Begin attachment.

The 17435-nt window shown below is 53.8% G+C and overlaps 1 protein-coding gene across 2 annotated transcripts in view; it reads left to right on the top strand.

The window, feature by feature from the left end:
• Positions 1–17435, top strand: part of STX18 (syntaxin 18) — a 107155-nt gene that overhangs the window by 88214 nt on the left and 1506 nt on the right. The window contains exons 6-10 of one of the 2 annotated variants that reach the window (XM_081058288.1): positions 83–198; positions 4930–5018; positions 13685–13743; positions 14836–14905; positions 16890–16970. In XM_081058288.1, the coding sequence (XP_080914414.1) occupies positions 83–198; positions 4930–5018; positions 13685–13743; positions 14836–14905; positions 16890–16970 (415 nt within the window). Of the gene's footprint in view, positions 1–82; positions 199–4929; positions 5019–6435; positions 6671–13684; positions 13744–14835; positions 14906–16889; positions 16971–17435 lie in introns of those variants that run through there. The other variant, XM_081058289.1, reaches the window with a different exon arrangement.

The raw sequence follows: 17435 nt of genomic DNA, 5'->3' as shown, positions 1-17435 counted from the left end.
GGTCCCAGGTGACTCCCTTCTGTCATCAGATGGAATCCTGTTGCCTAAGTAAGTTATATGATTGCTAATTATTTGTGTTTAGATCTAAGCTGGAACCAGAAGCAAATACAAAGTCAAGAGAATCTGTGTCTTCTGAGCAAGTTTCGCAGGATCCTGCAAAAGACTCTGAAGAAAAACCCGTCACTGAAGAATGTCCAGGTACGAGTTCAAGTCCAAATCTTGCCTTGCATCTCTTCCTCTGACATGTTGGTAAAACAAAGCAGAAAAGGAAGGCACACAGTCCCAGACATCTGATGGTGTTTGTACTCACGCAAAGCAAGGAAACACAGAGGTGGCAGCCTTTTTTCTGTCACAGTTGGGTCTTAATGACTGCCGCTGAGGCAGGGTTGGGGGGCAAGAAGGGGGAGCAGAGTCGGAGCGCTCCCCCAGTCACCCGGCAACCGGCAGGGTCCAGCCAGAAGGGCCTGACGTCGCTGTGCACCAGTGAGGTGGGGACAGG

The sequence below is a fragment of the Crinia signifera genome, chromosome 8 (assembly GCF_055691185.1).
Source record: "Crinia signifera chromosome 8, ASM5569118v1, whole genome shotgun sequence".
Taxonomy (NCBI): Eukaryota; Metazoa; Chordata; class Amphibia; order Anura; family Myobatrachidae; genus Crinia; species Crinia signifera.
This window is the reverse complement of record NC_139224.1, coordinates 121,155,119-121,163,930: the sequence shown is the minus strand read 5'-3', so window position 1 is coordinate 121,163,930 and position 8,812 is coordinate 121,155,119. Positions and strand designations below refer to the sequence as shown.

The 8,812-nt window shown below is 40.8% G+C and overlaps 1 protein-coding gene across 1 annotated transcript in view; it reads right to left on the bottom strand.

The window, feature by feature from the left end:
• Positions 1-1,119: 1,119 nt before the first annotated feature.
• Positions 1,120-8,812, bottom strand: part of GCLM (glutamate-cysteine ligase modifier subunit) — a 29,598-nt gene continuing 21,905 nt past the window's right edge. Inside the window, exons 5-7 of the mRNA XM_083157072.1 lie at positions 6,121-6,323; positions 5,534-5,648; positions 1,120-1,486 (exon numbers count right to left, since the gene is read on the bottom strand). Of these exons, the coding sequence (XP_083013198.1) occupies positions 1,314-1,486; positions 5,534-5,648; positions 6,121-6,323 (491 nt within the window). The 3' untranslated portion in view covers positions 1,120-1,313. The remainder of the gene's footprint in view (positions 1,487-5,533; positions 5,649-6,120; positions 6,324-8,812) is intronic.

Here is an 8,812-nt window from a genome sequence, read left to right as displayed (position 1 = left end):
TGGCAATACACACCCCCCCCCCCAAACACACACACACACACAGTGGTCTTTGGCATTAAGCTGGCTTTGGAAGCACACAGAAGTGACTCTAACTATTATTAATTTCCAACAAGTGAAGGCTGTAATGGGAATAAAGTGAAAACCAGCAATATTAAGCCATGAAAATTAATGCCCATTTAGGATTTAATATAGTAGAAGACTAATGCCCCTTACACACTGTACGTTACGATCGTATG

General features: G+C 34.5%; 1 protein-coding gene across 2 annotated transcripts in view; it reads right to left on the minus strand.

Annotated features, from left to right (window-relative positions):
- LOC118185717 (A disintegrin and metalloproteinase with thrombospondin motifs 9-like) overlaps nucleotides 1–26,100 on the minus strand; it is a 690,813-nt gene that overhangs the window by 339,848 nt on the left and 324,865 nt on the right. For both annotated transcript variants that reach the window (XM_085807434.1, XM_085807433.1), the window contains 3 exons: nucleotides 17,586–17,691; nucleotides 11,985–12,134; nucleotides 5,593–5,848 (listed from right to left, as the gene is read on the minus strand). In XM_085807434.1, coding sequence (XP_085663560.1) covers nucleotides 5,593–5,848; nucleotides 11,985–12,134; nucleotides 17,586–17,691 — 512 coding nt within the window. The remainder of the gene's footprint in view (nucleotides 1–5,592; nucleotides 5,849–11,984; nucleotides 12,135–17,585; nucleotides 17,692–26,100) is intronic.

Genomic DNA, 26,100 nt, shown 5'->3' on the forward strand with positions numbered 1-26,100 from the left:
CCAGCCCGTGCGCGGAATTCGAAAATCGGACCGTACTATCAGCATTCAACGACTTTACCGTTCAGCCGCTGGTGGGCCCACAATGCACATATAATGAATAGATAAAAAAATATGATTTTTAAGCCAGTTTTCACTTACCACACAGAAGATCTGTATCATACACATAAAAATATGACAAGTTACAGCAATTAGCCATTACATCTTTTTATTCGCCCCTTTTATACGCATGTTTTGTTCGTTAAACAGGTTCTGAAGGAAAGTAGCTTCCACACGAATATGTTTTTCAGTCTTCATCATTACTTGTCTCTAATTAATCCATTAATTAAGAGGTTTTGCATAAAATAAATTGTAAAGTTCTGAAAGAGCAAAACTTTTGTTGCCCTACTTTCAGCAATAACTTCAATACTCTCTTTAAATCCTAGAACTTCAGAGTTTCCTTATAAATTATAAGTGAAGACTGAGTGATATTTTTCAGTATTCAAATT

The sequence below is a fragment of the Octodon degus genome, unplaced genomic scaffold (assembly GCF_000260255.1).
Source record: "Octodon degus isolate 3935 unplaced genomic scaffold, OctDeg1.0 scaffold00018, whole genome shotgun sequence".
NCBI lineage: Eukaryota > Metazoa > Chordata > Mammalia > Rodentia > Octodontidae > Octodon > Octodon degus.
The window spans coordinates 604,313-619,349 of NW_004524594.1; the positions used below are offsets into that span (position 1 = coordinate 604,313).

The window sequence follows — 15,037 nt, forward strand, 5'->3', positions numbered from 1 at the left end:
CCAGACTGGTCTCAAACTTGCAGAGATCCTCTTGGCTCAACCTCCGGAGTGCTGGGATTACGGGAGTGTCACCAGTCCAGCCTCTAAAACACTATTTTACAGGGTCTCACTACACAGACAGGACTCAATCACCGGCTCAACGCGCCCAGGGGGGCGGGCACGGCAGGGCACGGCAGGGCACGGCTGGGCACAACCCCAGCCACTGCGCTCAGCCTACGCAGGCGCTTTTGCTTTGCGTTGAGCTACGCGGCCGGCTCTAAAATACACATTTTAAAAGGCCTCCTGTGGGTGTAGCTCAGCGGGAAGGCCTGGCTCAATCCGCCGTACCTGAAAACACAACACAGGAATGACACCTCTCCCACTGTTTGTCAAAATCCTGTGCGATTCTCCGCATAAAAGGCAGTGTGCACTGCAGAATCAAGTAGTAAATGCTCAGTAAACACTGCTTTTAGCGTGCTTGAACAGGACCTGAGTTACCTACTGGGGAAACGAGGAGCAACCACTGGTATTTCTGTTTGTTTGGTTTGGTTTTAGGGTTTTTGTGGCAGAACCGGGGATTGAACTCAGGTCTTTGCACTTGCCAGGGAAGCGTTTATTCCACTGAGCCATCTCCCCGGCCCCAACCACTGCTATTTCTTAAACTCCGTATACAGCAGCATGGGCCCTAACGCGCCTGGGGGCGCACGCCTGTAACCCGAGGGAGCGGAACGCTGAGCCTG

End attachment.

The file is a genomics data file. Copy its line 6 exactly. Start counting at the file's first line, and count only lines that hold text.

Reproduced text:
The sequence below is a fragment of the Crinia signifera genome, chromosome 8 (assembly GCF_055691185.1).